5. Surely TV’s will just become monitors? Hopefully with one cable for power and connections, and then you can just connect a TV box of some sort (same as the make of the tv, or from someone else of your choice if it’s a standard connection) to offer all the other functionality. In essence the TV box will basically be a computer, but with TV specific connections and software. This would also get people away from having TV’s on their wall with half a dozen cables dangling from them.

  6. Come on MDN, this is ridiculous. I love Apple, I trust Apple, and if they put out a TV they may indeed ‘revolutionize’ the TV or how we use it, but the point of the article has a very valid point — the current state of TVs is WELL beyond where PC’s, MP3 players, smart phones, tablets, etc were when the mac/ipod/iphone/ipad/etc came out.
    I don’t think the article ever said Apple will fail, it simply said it will face a barrier that it hasn’t had to face before. And this is absolutely true.

    1. That’s what you shortsightedly think today. In 2006, some people – including Palm CEO (see above) – thought exactly the same thing about mobile phones before Apple showed the world how it was supposed to be done.

      McIntyre has no valid point, especially since every one of his examples are not of Apple being “first movers,” but rather of Apple being market disruptors.

      1. You’re not getting it. Yes some of his details might be technically wrong but the general idea is correct. It doesn’t matter what ‘some people’ thought about the iphone, or mac, or whatever.
        The FACT is that the TV market IS much more established than the cell phone market was. Almost EVERYONE has multiple TVs in their house. Most people have a flatscreen. Many people have a DVR/digital box of some sort.
        Could apple revolutionize all of this? OF COURSE! They could come out with a TV that has features people didn’t even consider and in a couple yrs we’ll wonder how we lived without it. But very few people owned a tablet when the ipad came out. Few people owned a cell phone that did much more than make phone calls and take bad pics when the iphone came out. Even less had a computer in their house when the mac came out.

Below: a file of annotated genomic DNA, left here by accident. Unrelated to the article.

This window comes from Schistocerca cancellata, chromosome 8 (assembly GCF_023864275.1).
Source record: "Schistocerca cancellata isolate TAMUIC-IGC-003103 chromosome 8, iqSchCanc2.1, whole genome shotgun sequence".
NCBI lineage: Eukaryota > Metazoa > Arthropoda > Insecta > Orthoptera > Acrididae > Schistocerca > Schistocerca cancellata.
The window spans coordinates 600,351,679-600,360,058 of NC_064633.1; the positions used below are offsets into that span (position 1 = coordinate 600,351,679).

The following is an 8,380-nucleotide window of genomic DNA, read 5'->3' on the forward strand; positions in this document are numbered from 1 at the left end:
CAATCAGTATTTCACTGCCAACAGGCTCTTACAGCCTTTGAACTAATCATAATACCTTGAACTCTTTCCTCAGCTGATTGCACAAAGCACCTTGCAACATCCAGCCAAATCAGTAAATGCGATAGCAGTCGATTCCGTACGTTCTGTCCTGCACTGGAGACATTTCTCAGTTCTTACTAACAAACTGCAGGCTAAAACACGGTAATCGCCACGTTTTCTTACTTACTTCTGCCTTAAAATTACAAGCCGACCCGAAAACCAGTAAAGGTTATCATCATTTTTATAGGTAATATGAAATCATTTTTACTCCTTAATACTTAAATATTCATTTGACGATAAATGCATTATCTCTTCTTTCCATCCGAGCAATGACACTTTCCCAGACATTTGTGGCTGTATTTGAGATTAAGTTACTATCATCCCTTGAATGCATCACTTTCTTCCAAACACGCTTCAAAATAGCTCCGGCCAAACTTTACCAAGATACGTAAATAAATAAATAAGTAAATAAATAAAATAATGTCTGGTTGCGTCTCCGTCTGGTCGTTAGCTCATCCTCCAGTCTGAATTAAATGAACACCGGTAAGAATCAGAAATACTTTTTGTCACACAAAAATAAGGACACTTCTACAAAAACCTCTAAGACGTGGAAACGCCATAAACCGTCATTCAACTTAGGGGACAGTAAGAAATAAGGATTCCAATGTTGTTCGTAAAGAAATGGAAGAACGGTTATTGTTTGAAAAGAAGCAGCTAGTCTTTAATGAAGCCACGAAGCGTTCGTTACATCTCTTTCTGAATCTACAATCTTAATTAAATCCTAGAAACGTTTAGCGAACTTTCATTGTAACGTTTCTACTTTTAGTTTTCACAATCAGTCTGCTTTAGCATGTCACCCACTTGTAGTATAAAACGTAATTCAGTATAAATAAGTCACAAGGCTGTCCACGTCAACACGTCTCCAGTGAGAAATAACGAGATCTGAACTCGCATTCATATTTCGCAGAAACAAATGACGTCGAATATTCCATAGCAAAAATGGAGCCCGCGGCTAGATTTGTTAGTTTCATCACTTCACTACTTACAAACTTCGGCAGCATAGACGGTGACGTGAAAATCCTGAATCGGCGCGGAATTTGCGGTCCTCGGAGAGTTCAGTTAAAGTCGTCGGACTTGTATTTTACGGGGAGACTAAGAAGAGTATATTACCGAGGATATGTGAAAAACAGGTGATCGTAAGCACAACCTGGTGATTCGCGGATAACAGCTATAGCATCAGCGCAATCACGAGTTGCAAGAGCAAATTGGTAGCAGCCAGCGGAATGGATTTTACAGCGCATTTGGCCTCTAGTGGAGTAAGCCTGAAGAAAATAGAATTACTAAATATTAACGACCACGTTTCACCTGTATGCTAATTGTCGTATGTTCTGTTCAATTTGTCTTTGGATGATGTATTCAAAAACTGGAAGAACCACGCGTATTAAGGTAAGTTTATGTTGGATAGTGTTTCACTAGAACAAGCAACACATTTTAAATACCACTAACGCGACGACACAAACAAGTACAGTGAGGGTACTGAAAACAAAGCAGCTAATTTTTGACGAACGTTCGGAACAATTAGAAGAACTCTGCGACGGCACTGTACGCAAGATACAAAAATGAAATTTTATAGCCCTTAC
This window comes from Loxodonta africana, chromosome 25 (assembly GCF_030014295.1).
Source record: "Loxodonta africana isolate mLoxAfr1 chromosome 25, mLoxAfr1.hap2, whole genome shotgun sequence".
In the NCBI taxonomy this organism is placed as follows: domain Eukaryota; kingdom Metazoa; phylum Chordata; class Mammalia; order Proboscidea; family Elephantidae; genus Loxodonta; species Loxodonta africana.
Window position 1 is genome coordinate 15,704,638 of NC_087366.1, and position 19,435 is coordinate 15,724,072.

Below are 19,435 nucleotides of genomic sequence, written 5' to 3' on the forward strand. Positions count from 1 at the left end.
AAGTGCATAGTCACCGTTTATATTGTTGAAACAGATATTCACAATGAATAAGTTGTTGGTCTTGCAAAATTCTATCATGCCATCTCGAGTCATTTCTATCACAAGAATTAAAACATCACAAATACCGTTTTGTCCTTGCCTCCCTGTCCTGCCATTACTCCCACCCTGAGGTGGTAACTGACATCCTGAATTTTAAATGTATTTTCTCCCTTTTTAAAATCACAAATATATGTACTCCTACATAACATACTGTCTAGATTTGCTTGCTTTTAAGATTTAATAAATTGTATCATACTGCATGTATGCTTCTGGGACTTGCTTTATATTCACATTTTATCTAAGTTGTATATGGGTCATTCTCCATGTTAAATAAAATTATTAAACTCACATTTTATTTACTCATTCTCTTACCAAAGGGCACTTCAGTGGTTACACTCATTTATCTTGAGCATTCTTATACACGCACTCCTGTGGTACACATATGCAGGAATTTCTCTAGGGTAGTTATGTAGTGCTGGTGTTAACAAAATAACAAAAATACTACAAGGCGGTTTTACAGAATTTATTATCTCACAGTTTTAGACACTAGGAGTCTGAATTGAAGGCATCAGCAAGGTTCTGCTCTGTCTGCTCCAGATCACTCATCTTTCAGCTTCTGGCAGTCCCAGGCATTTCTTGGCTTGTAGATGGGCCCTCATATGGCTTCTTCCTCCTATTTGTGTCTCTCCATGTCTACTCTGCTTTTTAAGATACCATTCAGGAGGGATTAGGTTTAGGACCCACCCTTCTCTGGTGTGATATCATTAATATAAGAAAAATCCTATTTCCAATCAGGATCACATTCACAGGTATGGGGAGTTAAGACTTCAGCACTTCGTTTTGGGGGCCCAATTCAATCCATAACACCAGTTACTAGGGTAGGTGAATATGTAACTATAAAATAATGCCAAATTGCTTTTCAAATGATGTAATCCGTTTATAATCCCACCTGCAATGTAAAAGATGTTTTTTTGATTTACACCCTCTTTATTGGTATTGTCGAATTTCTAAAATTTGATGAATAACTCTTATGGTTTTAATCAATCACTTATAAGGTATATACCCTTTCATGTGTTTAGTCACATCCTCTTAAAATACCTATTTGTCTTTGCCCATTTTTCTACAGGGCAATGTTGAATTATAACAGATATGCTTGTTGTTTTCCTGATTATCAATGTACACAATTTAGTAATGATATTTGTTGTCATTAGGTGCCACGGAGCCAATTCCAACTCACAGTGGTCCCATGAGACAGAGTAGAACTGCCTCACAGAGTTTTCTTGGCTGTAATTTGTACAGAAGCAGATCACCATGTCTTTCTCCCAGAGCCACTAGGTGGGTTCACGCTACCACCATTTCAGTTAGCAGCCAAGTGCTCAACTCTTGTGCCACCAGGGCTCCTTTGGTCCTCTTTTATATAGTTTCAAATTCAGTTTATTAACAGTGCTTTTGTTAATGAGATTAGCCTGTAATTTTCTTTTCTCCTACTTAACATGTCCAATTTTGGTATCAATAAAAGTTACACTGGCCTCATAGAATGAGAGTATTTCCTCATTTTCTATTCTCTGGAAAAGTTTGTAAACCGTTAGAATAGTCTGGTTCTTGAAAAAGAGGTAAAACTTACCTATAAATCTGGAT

There is most definitely a bigger barrier for Apple if they come out with a TV. Doesn’t mean they won’t bust it down, but it exists.

        1. But NOBODY has a smart TV, as much as they might like to think they do.

          I think we’ll all be surprised (or not at all surprised) when we see that yet again, Apple has gone into an existing market, even a heavily competitive and quickly evolving one (identical to the mobile handset market at the time) and flip it upside down with a product that will shift the way all competitors manufacture and market their devices to compete with Apple’s game changer.

          I think MDN’s point about a paradigm shift is spot on.

          1. For Apple to be able to pay content owners as much or more than the cable monopolies while offering better value to consumers will be a very difficult task. The problem is not technological, it’s all about CONTENT. That’s the nut that Apple hasn’t been able to crack yet.

            Could the ‘New Apple TV’ proponents specifically tell what they want this “Smart TV” to do that the current Apple TV + your monitor of choice doesn’t already do?

        2. Yes, they could build a ‘master’ 50-60″ TV for the living room that can stream various content to ‘satellite’ TVs of 30-40″ throughout the house utilizing 802.11ac or CAT6.

          Just a thought…..

    2. I agree that a TV is by itself more advanced than, say, the mass phones prior to iPhone. And I know I personally have no problem with my TV… the TV… but the rest of the experience is ripe for innovation. It’s an interesting situation created by race-to-the-bottom pricing: The TV has less amazing sound then a dedicated sound system, so there are two remote controls if you’re just watching over-the-air broadcasts. Add a BluRay player and you likely have a third remote. Add the AppleTV and you add a fourth remote (although I *love* Apple’s “Learn new remote” methodology). Add a cable TV box and you’ve got not only another remote but a pretty crappy content discovery mechanism *cough – Comcast – cough*. To the less-than-confident-with-technology member of the household, turning on the TV (remote 1), turning on the sound system (remote 2), turning on the content providing device (remote 3) and then telling the sound system which input it should amplify and the TV which input it use is all pretty daunting. So to think there’s anything different about this barrier to entry than the previous ones Apple has tackled is to not look at the full experience, which is where Apple pretty much nails it every time.